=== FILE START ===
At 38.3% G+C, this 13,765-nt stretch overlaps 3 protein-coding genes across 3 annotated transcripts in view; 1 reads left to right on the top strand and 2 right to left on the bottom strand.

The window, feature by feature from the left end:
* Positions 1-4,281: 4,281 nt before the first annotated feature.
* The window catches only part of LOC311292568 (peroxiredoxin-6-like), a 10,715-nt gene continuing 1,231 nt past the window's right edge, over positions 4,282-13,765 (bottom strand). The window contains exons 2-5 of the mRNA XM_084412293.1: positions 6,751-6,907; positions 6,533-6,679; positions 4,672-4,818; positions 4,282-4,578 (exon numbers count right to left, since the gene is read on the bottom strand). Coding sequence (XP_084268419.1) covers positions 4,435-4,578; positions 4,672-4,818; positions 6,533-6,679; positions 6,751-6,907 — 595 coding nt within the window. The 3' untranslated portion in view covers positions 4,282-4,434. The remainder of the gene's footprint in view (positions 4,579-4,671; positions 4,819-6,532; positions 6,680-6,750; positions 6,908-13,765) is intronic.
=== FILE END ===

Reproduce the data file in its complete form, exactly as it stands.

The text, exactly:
At 38.3% G+C, this 13,765-nt stretch overlaps 3 protein-coding genes across 3 annotated transcripts in view; 1 reads left to right on the top strand and 2 right to left on the bottom strand.

The window, feature by feature from the left end:
* Positions 1-4,281: 4,281 nt before the first annotated feature.
* The window catches only part of LOC311292568 (peroxiredoxin-6-like), a 10,715-nt gene continuing 1,231 nt past the window's right edge, over positions 4,282-13,765 (bottom strand). The window contains exons 2-5 of the mRNA XM_084412293.1: positions 6,751-6,907; positions 6,533-6,679; positions 4,672-4,818; positions 4,282-4,578 (exon numbers count right to left, since the gene is read on the bottom strand). Coding sequence (XP_084268419.1) covers positions 4,435-4,578; positions 4,672-4,818; positions 6,533-6,679; positions 6,751-6,907 — 595 coding nt within the window. The 3' untranslated portion in view covers positions 4,282-4,434. The remainder of the gene's footprint in view (positions 4,579-4,671; positions 4,819-6,532; positions 6,680-6,750; positions 6,908-13,765) is intronic.